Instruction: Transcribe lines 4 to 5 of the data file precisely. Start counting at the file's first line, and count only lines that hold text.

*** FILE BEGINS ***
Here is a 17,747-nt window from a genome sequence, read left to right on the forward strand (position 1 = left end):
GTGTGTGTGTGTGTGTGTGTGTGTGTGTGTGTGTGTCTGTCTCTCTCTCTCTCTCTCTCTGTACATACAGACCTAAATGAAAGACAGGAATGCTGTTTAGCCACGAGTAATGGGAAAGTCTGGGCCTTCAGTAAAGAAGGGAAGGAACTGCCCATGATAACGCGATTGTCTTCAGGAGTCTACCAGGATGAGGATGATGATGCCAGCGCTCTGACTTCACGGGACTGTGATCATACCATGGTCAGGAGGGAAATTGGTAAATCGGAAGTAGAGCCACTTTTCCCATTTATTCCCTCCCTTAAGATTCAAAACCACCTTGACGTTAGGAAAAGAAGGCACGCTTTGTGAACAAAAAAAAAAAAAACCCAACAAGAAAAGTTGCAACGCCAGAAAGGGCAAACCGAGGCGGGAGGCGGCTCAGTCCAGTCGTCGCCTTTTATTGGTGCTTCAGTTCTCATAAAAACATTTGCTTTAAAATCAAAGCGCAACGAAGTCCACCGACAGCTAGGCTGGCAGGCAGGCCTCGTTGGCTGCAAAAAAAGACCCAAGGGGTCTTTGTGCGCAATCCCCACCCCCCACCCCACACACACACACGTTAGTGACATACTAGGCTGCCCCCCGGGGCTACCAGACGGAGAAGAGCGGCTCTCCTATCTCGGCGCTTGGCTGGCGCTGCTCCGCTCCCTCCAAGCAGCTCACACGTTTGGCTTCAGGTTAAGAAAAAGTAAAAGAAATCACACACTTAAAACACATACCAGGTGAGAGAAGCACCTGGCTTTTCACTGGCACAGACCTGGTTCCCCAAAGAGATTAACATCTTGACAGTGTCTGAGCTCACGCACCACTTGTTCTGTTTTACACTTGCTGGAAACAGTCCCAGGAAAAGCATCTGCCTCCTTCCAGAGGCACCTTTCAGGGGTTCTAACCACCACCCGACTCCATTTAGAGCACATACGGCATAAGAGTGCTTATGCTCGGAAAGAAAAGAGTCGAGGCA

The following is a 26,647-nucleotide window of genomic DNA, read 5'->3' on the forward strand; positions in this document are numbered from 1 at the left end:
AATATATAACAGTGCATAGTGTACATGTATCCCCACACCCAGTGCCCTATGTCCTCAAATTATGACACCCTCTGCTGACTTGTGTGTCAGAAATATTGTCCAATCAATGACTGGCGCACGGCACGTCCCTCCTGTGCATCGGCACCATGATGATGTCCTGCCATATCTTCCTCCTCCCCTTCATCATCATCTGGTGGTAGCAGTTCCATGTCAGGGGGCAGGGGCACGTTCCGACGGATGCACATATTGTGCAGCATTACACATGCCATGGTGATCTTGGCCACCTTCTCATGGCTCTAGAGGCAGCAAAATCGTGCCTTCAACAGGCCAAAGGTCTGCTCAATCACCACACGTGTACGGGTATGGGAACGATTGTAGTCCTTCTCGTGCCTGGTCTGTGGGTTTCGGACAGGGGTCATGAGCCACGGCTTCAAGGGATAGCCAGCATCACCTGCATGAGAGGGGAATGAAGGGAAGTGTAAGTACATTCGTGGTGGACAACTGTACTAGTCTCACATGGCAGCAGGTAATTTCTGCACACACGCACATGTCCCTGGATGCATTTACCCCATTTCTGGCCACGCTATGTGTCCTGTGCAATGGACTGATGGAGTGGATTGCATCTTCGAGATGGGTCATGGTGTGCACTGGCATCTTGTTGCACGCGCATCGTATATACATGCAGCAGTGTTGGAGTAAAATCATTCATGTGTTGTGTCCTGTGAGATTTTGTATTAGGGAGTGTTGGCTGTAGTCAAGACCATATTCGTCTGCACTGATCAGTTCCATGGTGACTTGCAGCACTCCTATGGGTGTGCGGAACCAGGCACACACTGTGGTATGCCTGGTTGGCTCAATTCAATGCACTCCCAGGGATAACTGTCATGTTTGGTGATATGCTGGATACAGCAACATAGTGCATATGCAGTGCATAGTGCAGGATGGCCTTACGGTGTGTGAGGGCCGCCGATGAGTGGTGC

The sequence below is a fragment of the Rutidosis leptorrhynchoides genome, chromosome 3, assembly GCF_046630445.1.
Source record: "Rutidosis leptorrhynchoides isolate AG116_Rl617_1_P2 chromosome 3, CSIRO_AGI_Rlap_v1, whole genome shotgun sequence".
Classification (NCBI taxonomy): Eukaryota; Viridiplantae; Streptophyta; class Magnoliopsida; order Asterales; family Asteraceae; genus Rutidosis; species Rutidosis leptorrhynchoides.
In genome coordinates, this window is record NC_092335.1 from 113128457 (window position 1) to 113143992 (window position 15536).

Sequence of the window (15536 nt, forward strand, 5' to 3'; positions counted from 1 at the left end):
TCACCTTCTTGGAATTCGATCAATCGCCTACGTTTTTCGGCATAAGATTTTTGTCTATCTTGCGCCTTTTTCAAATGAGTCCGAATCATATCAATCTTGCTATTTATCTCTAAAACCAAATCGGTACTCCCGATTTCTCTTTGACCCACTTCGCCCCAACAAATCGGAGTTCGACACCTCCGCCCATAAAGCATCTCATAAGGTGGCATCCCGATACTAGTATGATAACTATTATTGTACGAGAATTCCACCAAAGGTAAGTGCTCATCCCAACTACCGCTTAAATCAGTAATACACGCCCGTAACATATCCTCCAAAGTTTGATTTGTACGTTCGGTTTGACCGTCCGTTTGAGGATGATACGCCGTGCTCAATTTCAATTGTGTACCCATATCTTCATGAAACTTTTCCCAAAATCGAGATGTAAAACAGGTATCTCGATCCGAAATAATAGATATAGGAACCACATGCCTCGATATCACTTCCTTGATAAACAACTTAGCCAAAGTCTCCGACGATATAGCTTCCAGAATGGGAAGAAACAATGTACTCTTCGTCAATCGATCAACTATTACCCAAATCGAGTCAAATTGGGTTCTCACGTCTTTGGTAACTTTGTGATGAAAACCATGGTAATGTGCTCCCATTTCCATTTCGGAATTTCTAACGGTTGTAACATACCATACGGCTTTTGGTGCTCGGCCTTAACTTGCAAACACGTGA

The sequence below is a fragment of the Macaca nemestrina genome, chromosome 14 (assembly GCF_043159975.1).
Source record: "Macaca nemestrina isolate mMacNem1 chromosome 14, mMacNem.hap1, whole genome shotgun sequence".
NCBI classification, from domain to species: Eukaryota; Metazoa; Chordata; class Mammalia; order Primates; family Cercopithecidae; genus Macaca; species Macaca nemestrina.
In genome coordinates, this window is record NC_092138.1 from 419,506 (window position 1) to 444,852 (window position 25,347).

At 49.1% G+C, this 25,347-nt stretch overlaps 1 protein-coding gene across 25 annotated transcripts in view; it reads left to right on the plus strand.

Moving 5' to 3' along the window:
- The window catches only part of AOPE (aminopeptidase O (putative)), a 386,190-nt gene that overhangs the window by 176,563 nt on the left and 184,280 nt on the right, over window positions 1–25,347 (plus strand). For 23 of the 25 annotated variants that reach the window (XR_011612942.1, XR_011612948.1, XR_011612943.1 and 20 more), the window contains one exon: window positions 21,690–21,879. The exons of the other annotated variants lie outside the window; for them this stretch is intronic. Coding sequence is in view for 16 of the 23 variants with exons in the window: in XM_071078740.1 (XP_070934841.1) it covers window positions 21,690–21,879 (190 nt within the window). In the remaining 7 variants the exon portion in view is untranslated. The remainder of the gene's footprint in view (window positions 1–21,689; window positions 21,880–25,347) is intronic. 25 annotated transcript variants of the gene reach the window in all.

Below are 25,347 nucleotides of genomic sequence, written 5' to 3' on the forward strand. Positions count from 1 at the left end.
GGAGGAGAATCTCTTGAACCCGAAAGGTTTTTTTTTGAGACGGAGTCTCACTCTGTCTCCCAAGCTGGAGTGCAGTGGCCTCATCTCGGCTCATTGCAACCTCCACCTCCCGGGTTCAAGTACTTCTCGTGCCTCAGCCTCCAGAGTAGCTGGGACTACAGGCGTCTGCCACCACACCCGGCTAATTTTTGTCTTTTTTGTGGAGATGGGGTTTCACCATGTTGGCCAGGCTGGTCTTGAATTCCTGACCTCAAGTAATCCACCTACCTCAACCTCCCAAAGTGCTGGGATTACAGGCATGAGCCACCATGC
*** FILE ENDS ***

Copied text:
AATATATAACAGTGCATAGTGTACATGTATCCCCACACCCAGTGCCCTATGTCCTCAAATTATGACACCCTCTGCTGACTTGTGTGTCAGAAATATTGTCCAATCAATGACTGGCGCACGGCACGTCCCTCCTGTGCATCGGCACCATGATGATGTCCTGCCATATCTTCCTCCTCCCCTTCATCATCATCTGGTGGTAGCAGTTCCATGTCAGGGGGCAGGGGCACGTTCCGACGGATGCACATATTGTGCAGCATTACACATGCCATGGTGATCTTGGCCACCTTCTCATGGCTCTAGAGGCAGCAAAATCGTGCCTTCAACAGGCCAAAGGTCTGCTCAATCACCACACGTGTACGGGTATGGGAACGATTGTAGTCCTTCTCGTGCCTGGTCTGTGGGTTTCGGACAGGGGTCATGAGCCACGGCTTCAAGGGATAGCCAGCATCACCTGCATGAGAGGGGAATGAAGGGAAGTGTAAGTACATTCGTGGTGGACAACTGTACTAGTCTCACATGGCAGCAGGTAATTTCTGCACACACGCACATGTCCCTGGATGCATTTACCCCATTTCTGGCCACGCTATGTGTCCTGTGCAATGGACTGATGGAGTGGATTGCATCTTCGAGATGGGTCATGGTGTGCACTGGCATCTTGTTGCACGCGCATCGTATATACATGCAGCAGTGTTGGAGTAAAATCATTCATGTGTTGTGTCCTGTGAGATTTTGTATTAGGGAGTGTTGGCTGTAGTCAAGACCATATTCGTCTGCACTGATCAGTTCCATGGTGACTTGCAGCACTCCTATGGGTGTGCGGAACCAGGCACACACTGTGGTATGCCTGGTTGGCTCAATTCAATGCACTCCCAGGGATAACTGTCATGTTTGGTGATATGCTGGATACAGCAACATAGTGCATATGCAGTGCATAGTGCAGGATGGCCTTACGGTGTGTGAGGGCCGCCGATGAGTGGTGC

The sequence below is a fragment of the Rutidosis leptorrhynchoides genome, chromosome 3, assembly GCF_046630445.1.